trict I, from Quincy, presided over Georgia, since graduation. He and School is having a fish fry Monday, a committee composed of Bob Theb roram was concluded with
the meeting. After the first ses- his wife, Pamela, have three chil- November 16th. Mullet (Lisa), Stores, Edward Smith, Wayne ay, lunheon for thewas concluded with
sion of the business meeting was dren, Eric,-7, Frances, 6, and Me- baked beans, slaw and bread wi Thurman Jacobs and Carl Guilford. a luncheon for the librepresentatives
held, a break was taken and en- lissa, 3. They will reside in Panama be served. Coffee or tea will also sCollege Day was termed a tre-
tertainment was furnished by the City. be served together with the plate C i mendous success by the faculty,
"Checkmates". The group then at the high school lunchroom. airman a I college representatives and stu-
broke up into four discussion Plates can also be delivered. Each dents. This program was made pos-
groups for the next hour. SCOTT KELLY WLL SPEAK plate will cost $1.00. The proceeds b Fa Board sible by the College Day commit-
tA luncheon was held in the cafe-IN APALACHICOLA SATURDAY will be used for club projects. tee consisting of Robin Downs,
teria. After the luncheon, the bus- -______ ____ h
iness meeting re-convened into its Scott Kelly will be one of the Mr. and Mrs. Clyde White and The presently controversity sub- chairman; Sherry White, co-chair-
second session. The business was featured speakers at the Apalachi- :daughters from Blakely, Ga., visit- use and a road to the St. Joseph u nce; Jimmy Goodman, Judy Wil-
finished and the meeting was ad- cola Seafood Festival on Saturday ed here during the week-end with house and a road to the St. Joseph ence; Jimmy Goodman, Judy W
journey. of this week. friends. State Park were discussed before liams, Mike Weston and Andrew
the Port St. Joe Lions Club meet- Lewis.
ing on Monday by James McDan- The committee and the Student
I iell, chairman of the Gulf County Council would like to thank the,
I|T L 0 *C f 0 C I r T V 1 0 t S .Commission. following for their help in making
McDaniell told the Lions that this program such a success: The
a the task of choosing a site, getting Key Club, Mrs. Sanborn's Home Ec.
Sa design, estimating cost, arrang- Girls, the Lunchroof Staff, Mrs.
S| | S e tI I I ing financing and other factors in, Ivey, and the Senior High Band.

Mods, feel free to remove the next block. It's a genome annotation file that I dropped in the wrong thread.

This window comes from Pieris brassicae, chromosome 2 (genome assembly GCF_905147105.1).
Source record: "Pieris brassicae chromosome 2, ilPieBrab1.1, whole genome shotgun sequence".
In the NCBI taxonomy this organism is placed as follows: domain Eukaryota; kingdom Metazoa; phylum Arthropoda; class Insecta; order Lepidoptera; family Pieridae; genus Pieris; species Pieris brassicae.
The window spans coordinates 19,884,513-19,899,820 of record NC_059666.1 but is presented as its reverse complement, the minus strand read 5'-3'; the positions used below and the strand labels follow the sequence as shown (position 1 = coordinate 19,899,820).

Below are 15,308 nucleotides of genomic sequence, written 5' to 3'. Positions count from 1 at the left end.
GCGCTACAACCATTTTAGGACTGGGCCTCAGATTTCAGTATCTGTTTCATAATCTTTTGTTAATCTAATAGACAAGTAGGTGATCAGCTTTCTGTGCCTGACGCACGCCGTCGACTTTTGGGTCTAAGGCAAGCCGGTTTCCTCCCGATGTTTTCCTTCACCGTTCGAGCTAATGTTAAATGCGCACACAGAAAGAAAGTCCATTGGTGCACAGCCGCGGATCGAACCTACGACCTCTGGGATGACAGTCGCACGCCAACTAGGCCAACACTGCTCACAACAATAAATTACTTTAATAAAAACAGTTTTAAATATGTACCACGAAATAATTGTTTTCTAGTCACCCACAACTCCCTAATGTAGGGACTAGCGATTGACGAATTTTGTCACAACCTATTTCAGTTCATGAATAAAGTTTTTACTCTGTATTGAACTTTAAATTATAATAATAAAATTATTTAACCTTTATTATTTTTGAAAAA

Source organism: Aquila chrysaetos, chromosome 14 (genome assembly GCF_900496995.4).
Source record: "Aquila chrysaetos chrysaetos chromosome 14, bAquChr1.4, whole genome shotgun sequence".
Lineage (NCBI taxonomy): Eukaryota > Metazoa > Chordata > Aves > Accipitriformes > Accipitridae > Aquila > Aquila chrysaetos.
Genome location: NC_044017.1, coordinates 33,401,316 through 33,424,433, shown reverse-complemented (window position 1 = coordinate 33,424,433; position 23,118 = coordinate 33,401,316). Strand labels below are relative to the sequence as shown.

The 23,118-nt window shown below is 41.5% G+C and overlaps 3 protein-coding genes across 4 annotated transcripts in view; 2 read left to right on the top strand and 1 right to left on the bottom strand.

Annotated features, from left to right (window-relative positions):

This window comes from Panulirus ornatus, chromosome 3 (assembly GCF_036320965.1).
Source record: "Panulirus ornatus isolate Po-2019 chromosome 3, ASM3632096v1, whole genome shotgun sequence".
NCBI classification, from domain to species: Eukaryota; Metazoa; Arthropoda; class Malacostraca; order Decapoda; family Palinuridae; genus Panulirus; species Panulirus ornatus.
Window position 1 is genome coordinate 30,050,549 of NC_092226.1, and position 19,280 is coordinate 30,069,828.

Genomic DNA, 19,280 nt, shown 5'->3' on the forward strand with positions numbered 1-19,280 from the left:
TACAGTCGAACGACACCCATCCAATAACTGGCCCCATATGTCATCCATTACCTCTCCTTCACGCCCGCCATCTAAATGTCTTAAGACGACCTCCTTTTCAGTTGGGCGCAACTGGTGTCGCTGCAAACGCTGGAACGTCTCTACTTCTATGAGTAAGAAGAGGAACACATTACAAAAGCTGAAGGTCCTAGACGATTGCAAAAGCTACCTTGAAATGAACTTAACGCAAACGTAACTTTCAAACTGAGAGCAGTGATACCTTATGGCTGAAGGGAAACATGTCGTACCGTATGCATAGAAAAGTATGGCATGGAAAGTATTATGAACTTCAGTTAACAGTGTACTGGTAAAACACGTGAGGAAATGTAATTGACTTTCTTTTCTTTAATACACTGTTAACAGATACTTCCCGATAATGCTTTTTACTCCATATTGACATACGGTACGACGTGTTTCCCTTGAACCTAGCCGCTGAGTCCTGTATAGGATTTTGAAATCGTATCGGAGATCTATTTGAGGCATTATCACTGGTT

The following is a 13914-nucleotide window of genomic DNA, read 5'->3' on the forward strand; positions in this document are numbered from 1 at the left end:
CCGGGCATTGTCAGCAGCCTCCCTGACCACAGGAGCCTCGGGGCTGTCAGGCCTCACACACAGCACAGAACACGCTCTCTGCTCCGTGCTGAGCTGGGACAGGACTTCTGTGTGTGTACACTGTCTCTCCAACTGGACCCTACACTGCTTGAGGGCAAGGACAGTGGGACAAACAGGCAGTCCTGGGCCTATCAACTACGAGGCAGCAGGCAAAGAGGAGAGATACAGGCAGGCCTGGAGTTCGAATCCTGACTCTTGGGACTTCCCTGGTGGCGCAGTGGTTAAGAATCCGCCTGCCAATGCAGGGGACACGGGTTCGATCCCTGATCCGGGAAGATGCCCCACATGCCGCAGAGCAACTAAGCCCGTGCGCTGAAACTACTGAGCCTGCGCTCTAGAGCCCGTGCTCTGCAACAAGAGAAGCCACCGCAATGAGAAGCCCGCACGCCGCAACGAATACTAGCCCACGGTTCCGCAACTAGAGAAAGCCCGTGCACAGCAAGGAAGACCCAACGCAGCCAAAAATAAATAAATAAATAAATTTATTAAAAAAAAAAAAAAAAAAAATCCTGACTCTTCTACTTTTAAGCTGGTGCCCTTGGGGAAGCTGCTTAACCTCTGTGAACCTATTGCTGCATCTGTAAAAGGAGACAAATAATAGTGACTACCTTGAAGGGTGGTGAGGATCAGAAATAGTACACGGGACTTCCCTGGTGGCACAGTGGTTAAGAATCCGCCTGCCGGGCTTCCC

I the building of a new courthouse
The directors and officers of the and showed those present some of appointments: education chairman are all important and long lasting
Gulf County Chapter of the Amer- the services offered to cancer pa and co-chairman, Mrs. W. C. Ivey decisions, that must be given delib- seven miles long and could cost up
ican Cancer Society met Monday tients by the Cancer Society. She and Miss Miriam Dismuke; Service rate thought. He told the Club to $75,000 per mile.
anccommittee chairmen, Mrs. C. L. that in all likelihood, the decision McDaniel said there are several
night in the Parish House to dis- also explained financial aid that is Costin and Mrs. S. R. Stone; Busi- to be made would affect the county sources of revenue available to
cuss a program for the coming offered by the Society to cancer ness gifts chairman, B. Roy Gib- for at least 30 years, and should build the road without touching
year of service and fund drive ac- patients. The Society offers trans- son, Jr.; House to House gifts be made in a sound manner to ben- Gulf's secondary road money. He
tivities. portation and sets up examination chairman, Mrs. P. S. Fensom and efit all of Gulf County. He told predicted that Gulf's secondary
Present at the meeting were: appointments for medically indi- publicity chairman, Wesley R. the Lions that the citizens of the road money would be no more in
Cecil Curry, Walter Dodson, George gent for cancer examination and Ramsey. county were to be called on to about four years and advocated
Y. Core, Miss Minerva McLane, treatment. The Society does not The goal for the 1965 fund drive help the Board in their decision. using the money as long as possible
Mrs. Paul Fensom, Dr. R. E. King, pay hospital or doctor bills, was set at $2,500. In talking of the St. Joseph Park for paving roads that needed pay-
Lawrence Bowen, Mrs. W. C. Ivey, Mrs. Rowell stated that the edu-' Walter C. Dodson gave a report road, McDaniell said that nothing ing in the county. The speaker said
Mrs. C. L. Costin, Mrs. Blake cation program for the coming of the area conference held on can be done on the road, until an that the Federal government has
Thomason, Mrs. Milton Chafin, year will be designed to include October 30 in Panama City which estimated cost is arrived at. He promised half of the money for
Wesley R. Ramsey and Dr. Joe Hen- younger children as well as teen was attended by Dodson, Mrs. said that at present, minimum cost the road and said that money de-
drix. agers and adults. Ralph Nance, Mrs. Milton Chafin under the secondary road program rived from the sporting goods tax
Mrs. Edna Rowell, Area Direc-' In local business, chairman Cur- and Dr. Joe Hendrix, who presided for paving in Gulf County is $42,- for recreational purposes could